Falmouth Residents Seek Cease & Desist Order on Town-owned Turbine

Share     |   Comments   |   Print

By: Brent Runyon
Published: 11/23/10

The town-owned wind turbine off Blacksmith Shop Road will have a full public hearing next week in which the Falmouth Zoning Board of Appeals will decide whether the turbine violates the town’s own zoning bylaws.

The hearing is scheduled as part of the regular meeting of the board of appeals on Thursday, December 2, at Falmouth Town Hall beginning at 6:30 PM.

Barnstable attorney J. Alexander Watt appealed the decision of Falmouth Building and Zoning Commissioner Eladio R. Gore, who determined in September that the turbine does not violate the town’s zoning bylaw.

Mr. Watt, who is representing Neil P. and Elizabeth L. Andersen of Blacksmith Shop Road, wrote in a letter to Mr. Gore that the turbine was never issued a special permit by the Falmouth Zoning Board of Appeals and should be shut down immediately.

Mr. Gore denied the request, stating that the town turbine is similar to other municipal projects such as water towers and reservoirs that are exempt from local zoning bylaws.

“I would further argue that a water tower, reservoirs, wind turbine or other municipal purpose would be considered by right uses, which would not require a special permit,” Mr. Gore wrote.

Board of Appeals Chairman Matthew J. McNamara said that even if the board of appeals determines Mr. Gore’s decision was incorrect, they do not have the power to issue a cease and desist order for the turbine.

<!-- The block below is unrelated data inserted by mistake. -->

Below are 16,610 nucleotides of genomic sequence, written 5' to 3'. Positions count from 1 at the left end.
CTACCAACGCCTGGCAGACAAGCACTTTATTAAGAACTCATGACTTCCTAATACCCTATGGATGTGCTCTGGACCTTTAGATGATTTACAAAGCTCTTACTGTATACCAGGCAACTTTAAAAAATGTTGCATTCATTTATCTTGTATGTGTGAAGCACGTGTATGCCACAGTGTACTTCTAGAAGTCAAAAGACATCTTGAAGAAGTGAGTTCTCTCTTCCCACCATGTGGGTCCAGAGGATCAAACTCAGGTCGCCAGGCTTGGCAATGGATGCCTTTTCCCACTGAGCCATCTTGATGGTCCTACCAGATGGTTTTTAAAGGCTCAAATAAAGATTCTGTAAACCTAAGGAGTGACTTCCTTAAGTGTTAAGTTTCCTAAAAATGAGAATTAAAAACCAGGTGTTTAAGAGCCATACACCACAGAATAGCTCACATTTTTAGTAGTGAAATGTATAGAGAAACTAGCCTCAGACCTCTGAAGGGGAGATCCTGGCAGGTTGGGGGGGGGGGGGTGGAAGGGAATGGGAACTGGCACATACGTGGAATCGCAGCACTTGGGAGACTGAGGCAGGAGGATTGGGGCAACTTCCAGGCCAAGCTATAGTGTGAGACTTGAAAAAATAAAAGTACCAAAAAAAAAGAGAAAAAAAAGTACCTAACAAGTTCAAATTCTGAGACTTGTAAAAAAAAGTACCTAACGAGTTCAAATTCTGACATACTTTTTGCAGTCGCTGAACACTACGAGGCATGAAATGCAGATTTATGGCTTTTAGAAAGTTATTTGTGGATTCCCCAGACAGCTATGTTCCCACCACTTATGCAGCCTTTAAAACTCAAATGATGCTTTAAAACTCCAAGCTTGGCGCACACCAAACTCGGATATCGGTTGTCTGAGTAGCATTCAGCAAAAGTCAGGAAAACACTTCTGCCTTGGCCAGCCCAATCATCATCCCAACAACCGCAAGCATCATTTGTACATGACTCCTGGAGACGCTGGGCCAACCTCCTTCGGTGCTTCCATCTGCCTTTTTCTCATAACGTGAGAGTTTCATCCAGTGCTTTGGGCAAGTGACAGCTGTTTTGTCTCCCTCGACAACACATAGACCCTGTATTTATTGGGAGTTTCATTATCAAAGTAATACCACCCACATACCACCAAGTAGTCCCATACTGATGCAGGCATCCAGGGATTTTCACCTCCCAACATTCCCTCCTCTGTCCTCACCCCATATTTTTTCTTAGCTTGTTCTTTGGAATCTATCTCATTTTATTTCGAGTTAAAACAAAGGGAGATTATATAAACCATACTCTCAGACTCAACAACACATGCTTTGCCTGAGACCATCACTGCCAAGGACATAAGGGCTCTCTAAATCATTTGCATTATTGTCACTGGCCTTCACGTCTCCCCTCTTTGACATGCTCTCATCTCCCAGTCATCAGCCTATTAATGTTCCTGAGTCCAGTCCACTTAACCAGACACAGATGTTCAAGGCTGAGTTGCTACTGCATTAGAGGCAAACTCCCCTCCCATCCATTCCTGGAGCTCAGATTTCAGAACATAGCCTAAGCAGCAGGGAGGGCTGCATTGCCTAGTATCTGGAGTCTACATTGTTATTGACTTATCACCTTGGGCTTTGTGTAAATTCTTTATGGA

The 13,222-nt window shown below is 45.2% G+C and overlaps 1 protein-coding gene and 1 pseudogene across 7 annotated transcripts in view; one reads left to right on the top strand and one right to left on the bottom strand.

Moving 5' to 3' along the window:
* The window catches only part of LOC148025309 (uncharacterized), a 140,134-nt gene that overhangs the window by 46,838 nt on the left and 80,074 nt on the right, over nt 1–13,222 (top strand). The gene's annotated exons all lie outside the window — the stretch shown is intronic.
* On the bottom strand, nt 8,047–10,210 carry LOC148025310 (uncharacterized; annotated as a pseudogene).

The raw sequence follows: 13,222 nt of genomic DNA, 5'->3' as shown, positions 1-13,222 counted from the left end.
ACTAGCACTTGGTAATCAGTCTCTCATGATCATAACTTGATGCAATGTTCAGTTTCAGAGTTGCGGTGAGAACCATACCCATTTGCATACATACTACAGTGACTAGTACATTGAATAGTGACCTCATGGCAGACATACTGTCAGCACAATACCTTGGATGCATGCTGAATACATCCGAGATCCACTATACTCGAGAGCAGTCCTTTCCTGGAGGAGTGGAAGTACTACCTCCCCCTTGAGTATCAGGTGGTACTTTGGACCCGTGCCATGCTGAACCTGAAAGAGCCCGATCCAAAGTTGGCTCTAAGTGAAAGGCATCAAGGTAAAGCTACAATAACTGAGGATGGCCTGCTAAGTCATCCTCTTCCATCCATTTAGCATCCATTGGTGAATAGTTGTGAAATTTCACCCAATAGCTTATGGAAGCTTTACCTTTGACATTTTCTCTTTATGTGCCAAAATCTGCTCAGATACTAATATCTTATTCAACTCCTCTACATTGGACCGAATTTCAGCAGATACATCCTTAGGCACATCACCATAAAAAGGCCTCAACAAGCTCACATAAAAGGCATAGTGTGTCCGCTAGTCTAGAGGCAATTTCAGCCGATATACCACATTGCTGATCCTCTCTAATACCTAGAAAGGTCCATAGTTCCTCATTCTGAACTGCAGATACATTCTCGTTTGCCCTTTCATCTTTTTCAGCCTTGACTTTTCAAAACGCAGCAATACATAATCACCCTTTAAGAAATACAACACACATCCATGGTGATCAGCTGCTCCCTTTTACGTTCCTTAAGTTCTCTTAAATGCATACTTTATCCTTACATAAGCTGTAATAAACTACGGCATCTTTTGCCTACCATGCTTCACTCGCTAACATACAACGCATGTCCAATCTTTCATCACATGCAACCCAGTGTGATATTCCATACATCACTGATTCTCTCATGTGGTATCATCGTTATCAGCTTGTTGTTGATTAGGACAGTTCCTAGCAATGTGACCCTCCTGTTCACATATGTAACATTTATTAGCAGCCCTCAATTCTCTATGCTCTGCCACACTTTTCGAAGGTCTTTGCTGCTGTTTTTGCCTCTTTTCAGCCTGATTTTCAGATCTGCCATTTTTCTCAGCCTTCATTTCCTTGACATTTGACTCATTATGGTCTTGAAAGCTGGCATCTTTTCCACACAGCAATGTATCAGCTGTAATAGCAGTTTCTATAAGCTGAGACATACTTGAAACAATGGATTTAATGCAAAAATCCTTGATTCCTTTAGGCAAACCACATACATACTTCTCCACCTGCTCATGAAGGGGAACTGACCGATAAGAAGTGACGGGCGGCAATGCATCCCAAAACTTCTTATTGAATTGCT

It would be Mr. Gore, he said, who would have to issue such an order.

Attending the hearing and representing the town will be Mr. Gore, Town Planner Brian A. Currie, and Town Counsel Frank K. Duffy Jr., which indicates how serious the town takes this hearing, Mr. McNamara said.

Normally, when someone appeals the building commissioner’s decision, no one represents the town, he said.

Mr. McNamara has said publicly that in his opinion the town should not have bypassed its own zoning bylaw for the turbine.

Asked if he felt he could be impartial at the hearing, Mr. McNamara said he could be, but he would consult with the rest of the board and Mr. Duffy to see if he should recuse himself before the hearing.

There will be no testimony about noise complaints at the hearing, Mr. McNamara said, because it is not relevant to the issue of whether the turbine complies with the zoning bylaw.

If the board were to decide that the turbine does not comply with the zoning bylaw, Mr. McNamara said the town could either appeal that decision, or apply for a special permit from the board of appeals.

1 Responses to "Falmouth Residents Seek Cease & Desist Order on Town-owned Turbine"

  1. Opponents are invariably demonized as Nimby’s, outsiders, non-resident taxpayers (in locales with seasonal residents), alarmists, a “vocal minority,” global warming “denialists” and even, in our case, “vandals” and “the near lunatic fringe.” As you know, this is how lawyers and politicians are taught to argue: if you don’t have the facts on your side, you attack the credibility of your opponents. Change the debate from the issue at hand to the character of your opponent. The residents of Falmouth, Massachusetts are fortunate to have had so many dedicated and inquisitive residents in their midst who were willing to research the subject – and to take action to warn their neighbors, despite the negative blowback which they had to endure. Unfortunately, this seems to be an occupational hazard for anyone who dares to call attention to the fact that: a) these projects accomplish nothing useful in terms of reducing green house gas emissions; b) they are a blight upon the landscape and an environmental disaster for wildlife and human inhabitants, sowing misery and despair wherever they are installed; and c) they inevitably divide communities into bitter factions; and d) the tragic mistake of building them, once committed, is irreversible.

Follow us on Facebook